WEST PALM BEACH — Robert Hazard, a gray-haired community activist of 60, hates to miss the weather report. This time of year, when something seems to be brewing in the Atlantic by the hour, he is especially vigilant. ¶ He has experienced a few hurricanes in his four decades in Florida, though never a bad one. But he has spoken with his elders about the Storm of 1928 — the hurricane of their nightmares. He also has communed with the spirits of the ones killed by that very hurricane. "Oh, they talk to me,'' he says with a shy smile. ¶ You can find Robert Hazard almost every day at the one-acre lot at the corner of Tamarind and 25th streets in the black section of town. He saunters through the field in a hurricanelike counterclockwise direction, meditating about what happened. ¶ Like the spirits of the dead always tell him: "It was quite a hurricane.'' ¶ The dead folks who talk to him were killed by that hurricane eight decades ago, then pitched into a hole and forgotten.
Before a great storm named Katrina came to symbolize nature's fury and human folly, there was the Hurricane of 1928.
"As we saw on television, Katrina was bad,'' Hazard says. "The one in 1928 was probably worse. But how many people have ever heard about it? I'm guessing not many.''
He has made it his life's purpose to tell the story.
Communication was primitive compared to today, he tells people to set the stage. There were no weather satellites in space, no televisions, not many radios to broadcast alerts. Meteorologists ran up red and black flags on a city hall pole to warn residents about a coming hurricane.
September 16, 1928, fell on a Sunday. Folks noticed the gray skies on the way home from church. That evening, the storm blasted ashore in southern Palm Beach County, sweeping aside trees and buildings. Then it roared inland toward the state's largest lake. "It woke up old Okeechobee and the monster began to roll in his bed," wrote Zora Neale Hurston, in the hurricane chapter of her novel Their Eyes Were Watching God.
Protecting a handful of low-lying, humble farming towns from the 700-square-mile lake was a 4-foot earthen levee.
Some people who lived on the lake had gotten word about the coming apocalypse. Some hadn't. It didn't really matter. Roads were narrow, unpaved, prone to flooding. Few people had dependable vehicles in which to evacuate.
By the time the 140 mph winds fell silent, thousands lay dead, drowned when the 30-mile-wide lake overflowed.
For the most part they were poor, black migrant farm workers. They died running for higher ground. They died when houses crumpled, capsized or floated away. They died in their attics or clinging to debris. They died holding babies and grandparents in their arms.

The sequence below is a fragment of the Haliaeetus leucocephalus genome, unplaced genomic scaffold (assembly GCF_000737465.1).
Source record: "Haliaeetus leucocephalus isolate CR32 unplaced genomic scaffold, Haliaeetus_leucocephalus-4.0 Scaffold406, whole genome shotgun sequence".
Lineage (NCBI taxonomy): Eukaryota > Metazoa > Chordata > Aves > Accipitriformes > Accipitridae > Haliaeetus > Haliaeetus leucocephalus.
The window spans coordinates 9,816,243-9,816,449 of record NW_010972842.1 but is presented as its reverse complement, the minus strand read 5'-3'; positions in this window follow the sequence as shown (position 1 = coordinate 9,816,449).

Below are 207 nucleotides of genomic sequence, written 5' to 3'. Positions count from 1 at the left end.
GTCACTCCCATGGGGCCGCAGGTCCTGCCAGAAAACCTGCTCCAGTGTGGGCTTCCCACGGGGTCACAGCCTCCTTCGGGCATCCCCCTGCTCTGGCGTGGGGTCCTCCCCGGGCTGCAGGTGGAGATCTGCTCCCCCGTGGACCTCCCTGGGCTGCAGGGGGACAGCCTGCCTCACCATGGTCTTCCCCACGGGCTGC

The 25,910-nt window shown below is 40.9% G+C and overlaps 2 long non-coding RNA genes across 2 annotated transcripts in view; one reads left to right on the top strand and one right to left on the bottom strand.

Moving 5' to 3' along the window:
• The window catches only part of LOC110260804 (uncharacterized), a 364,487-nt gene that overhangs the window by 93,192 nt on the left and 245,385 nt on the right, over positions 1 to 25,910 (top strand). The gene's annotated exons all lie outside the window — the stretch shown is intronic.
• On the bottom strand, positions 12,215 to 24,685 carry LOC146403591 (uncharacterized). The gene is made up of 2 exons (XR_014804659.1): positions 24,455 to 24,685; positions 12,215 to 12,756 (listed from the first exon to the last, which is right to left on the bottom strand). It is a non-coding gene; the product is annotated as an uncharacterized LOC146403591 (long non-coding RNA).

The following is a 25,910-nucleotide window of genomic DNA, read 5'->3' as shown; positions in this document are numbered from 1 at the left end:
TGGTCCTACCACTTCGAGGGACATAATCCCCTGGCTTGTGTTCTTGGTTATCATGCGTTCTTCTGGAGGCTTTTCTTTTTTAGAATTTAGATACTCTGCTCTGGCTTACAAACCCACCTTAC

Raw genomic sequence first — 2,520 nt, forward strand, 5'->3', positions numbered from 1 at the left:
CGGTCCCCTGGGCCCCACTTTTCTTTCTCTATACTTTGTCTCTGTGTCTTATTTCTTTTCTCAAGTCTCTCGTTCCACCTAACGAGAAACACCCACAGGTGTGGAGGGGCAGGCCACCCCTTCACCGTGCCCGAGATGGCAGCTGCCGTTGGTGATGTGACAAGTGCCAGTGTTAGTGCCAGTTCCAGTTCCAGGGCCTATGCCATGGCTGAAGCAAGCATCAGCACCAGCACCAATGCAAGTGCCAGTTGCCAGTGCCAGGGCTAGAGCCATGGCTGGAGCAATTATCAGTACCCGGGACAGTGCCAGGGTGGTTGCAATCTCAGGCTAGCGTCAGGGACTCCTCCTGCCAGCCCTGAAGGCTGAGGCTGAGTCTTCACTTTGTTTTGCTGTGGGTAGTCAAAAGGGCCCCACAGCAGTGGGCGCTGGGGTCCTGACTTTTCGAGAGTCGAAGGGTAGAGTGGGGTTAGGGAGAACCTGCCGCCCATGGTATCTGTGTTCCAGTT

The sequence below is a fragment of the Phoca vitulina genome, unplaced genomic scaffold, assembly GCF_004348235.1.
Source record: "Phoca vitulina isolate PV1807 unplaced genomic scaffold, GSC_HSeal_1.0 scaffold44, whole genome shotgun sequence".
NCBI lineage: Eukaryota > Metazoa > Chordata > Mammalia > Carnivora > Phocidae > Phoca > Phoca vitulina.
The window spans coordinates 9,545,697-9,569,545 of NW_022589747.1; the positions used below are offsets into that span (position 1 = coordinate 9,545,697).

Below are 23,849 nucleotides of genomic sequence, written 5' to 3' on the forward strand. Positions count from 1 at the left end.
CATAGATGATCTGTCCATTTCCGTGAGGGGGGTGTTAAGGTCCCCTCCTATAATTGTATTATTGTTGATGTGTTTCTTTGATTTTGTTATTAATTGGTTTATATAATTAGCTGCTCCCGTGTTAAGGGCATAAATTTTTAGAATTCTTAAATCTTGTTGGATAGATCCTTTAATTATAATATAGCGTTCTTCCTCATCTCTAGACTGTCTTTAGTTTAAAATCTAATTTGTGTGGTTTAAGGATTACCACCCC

The official 1928 Hurricane death count: 1,836.
The revised 2003 National Hurricane Center death count: 2,500. With an asterisk. Historians say the death toll likely was higher, though nobody will ever know the precise number.
A new levee, 30 feet high, now surrounds the lake. It has never been tested by a hurricane as powerful as the Category 4 storm of 1928.
Robert Hazard competed in football, basketball and track in high school. Now he has slow legs and a middle-aged waistline. He lives in a neat neighborhood on a canal where enormous alligators bask on the lawns. He doesn't know if he could outrun an alligator anymore.
Years ago, a woman told him about the alligator that saved her life that day.
As the winds shrieked over the lake, she told Hazard, her family headed for a sturdier government building. Soon the water streamed through the crack under the door. Then the door broke and torrents spilled in. She was 6. She climbed atop a chair. Around her, folks moaned and called on God.
The water touched her chin.
The old woman explained why she hadn't drowned. Around dawn, when the waters were subsiding, she heard someone yell "God is good'' and point her way. Her arm was in an alligator's mouth. The alligator hadn't hurt her, the woman said. It was holding her up.
Hazard didn't know what to make of such a story except that it gave him the chills and the impetus to learn more.
The 1928 Hurricane was the second deadliest natural disaster in U.S. history, behind only the 1906 Galveston Hurricane, which killed more than 6,000. The 1928 Hurricane took more lives than the Johnstown (Pa.) Flood of 1889 and the San Francisco Earthquake of 1906 combined.
As with Katrina, whose winds and water breached levees around New Orleans in 2005, victims were mostly people of color. "The hurricane may have accounted for the most deaths of black people in a single day in U.S. history,'' wrote Eliot Kleinberg in Black Cloud, his history of the 1928 storm.
"The montropolous beast had left his bed,'' wrote Zora Neale Hurston in her famous novel. "The two hundred miles an hour wind had loosed his chains. He seized hold of his dikes and ran forward until he met the quarters; uprooted them like grass and rushed on after this supposed-to-be-conquerors, rolling the dikes, rolling the houses, rolling the people in the houses along with other timbers. The sea was walking the earth with a heavy heel.''